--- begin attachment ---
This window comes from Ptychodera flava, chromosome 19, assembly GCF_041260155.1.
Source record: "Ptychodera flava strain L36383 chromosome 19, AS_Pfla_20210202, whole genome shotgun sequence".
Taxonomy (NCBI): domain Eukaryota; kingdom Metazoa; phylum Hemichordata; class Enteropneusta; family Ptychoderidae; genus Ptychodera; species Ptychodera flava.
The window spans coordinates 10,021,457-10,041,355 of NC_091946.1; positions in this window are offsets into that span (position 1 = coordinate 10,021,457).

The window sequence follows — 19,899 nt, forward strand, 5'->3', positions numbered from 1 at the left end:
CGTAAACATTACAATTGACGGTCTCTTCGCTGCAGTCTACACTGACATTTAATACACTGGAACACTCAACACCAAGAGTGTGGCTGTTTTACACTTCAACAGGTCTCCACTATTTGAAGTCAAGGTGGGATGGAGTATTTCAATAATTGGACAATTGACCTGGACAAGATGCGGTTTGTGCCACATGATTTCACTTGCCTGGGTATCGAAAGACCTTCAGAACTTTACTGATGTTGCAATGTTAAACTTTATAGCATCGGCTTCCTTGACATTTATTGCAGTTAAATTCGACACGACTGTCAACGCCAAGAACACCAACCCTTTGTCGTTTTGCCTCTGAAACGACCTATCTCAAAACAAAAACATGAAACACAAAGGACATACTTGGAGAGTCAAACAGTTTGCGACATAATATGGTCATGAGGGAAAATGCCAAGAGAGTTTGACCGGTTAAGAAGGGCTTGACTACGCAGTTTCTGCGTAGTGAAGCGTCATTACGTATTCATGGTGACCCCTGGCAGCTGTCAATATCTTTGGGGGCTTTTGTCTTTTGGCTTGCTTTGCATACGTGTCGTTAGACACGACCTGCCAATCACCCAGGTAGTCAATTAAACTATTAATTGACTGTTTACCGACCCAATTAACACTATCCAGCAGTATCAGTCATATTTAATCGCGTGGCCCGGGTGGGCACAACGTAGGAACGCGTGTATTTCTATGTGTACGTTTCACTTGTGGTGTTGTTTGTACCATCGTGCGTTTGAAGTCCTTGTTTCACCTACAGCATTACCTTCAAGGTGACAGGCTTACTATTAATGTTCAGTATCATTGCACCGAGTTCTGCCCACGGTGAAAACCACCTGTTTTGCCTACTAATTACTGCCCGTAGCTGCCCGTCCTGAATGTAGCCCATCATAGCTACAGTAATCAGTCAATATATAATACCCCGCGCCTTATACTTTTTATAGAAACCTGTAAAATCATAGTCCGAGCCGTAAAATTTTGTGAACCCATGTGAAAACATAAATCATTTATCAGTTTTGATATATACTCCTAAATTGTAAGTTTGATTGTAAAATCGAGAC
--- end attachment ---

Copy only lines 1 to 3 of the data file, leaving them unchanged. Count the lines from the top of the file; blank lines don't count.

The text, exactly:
This window comes from Ptychodera flava, chromosome 19, assembly GCF_041260155.1.
Source record: "Ptychodera flava strain L36383 chromosome 19, AS_Pfla_20210202, whole genome shotgun sequence".
Taxonomy (NCBI): domain Eukaryota; kingdom Metazoa; phylum Hemichordata; class Enteropneusta; family Ptychoderidae; genus Ptychodera; species Ptychodera flava.